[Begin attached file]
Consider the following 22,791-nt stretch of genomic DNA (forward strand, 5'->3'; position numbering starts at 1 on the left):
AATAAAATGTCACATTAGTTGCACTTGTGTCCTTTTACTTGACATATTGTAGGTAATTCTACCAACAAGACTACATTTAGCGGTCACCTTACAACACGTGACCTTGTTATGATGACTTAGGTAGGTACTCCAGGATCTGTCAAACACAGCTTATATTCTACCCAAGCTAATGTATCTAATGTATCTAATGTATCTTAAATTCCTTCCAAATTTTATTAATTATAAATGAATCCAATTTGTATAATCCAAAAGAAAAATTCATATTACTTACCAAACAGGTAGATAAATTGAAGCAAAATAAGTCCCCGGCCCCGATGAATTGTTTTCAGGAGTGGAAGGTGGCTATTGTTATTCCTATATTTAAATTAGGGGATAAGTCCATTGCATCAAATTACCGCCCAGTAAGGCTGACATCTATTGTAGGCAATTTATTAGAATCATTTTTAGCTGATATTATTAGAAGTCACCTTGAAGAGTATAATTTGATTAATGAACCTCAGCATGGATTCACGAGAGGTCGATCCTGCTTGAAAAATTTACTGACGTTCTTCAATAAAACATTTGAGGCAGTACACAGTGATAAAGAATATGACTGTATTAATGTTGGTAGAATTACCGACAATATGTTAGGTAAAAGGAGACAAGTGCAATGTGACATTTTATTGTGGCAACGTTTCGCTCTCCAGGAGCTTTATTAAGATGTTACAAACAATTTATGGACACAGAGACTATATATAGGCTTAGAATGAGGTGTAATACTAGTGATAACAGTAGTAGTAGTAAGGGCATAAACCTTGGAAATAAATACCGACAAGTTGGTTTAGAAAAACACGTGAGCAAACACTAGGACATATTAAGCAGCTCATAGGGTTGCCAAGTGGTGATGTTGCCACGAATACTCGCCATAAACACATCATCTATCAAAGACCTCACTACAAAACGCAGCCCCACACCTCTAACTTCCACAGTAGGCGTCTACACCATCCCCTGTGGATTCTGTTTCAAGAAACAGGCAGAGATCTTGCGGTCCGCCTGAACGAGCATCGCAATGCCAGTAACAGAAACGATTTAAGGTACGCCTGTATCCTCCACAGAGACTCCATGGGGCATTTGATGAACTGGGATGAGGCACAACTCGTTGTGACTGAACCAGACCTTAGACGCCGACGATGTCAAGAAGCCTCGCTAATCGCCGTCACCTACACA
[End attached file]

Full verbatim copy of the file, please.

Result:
Consider the following 22,791-nt stretch of genomic DNA (forward strand, 5'->3'; position numbering starts at 1 on the left):
AATAAAATGTCACATTAGTTGCACTTGTGTCCTTTTACTTGACATATTGTAGGTAATTCTACCAACAAGACTACATTTAGCGGTCACCTTACAACACGTGACCTTGTTATGATGACTTAGGTAGGTACTCCAGGATCTGTCAAACACAGCTTATATTCTACCCAAGCTAATGTATCTAATGTATCTAATGTATCTTAAATTCCTTCCAAATTTTATTAATTATAAATGAATCCAATTTGTATAATCCAAAAGAAAAATTCATATTACTTACCAAACAGGTAGATAAATTGAAGCAAAATAAGTCCCCGGCCCCGATGAATTGTTTTCAGGAGTGGAAGGTGGCTATTGTTATTCCTATATTTAAATTAGGGGATAAGTCCATTGCATCAAATTACCGCCCAGTAAGGCTGACATCTATTGTAGGCAATTTATTAGAATCATTTTTAGCTGATATTATTAGAAGTCACCTTGAAGAGTATAATTTGATTAATGAACCTCAGCATGGATTCACGAGAGGTCGATCCTGCTTGAAAAATTTACTGACGTTCTTCAATAAAACATTTGAGGCAGTACACAGTGATAAAGAATATGACTGTATTAATGTTGGTAGAATTACCGACAATATGTTAGGTAAAAGGAGACAAGTGCAATGTGACATTTTATTGTGGCAACGTTTCGCTCTCCAGGAGCTTTATTAAGATGTTACAAACAATTTATGGACACAGAGACTATATATAGGCTTAGAATGAGGTGTAATACTAGTGATAACAGTAGTAGTAGTAAGGGCATAAACCTTGGAAATAAATACCGACAAGTTGGTTTAGAAAAACACGTGAGCAAACACTAGGACATATTAAGCAGCTCATAGGGTTGCCAAGTGGTGATGTTGCCACGAATACTCGCCATAAACACATCATCTATCAAAGACCTCACTACAAAACGCAGCCCCACACCTCTAACTTCCACAGTAGGCGTCTACACCATCCCCTGTGGATTCTGTTTCAAGAAACAGGCAGAGATCTTGCGGTCCGCCTGAACGAGCATCGCAATGCCAGTAACAGAAACGATTTAAGGTACGCCTGTATCCTCCACAGAGACTCCATGGGGCATTTGATGAACTGGGATGAGGCACAACTCGTTGTGACTGAACCAGACCTTAGACGCCGACGATGTCAAGAAGCCTCGCTAATCGCCGTCACCTACACA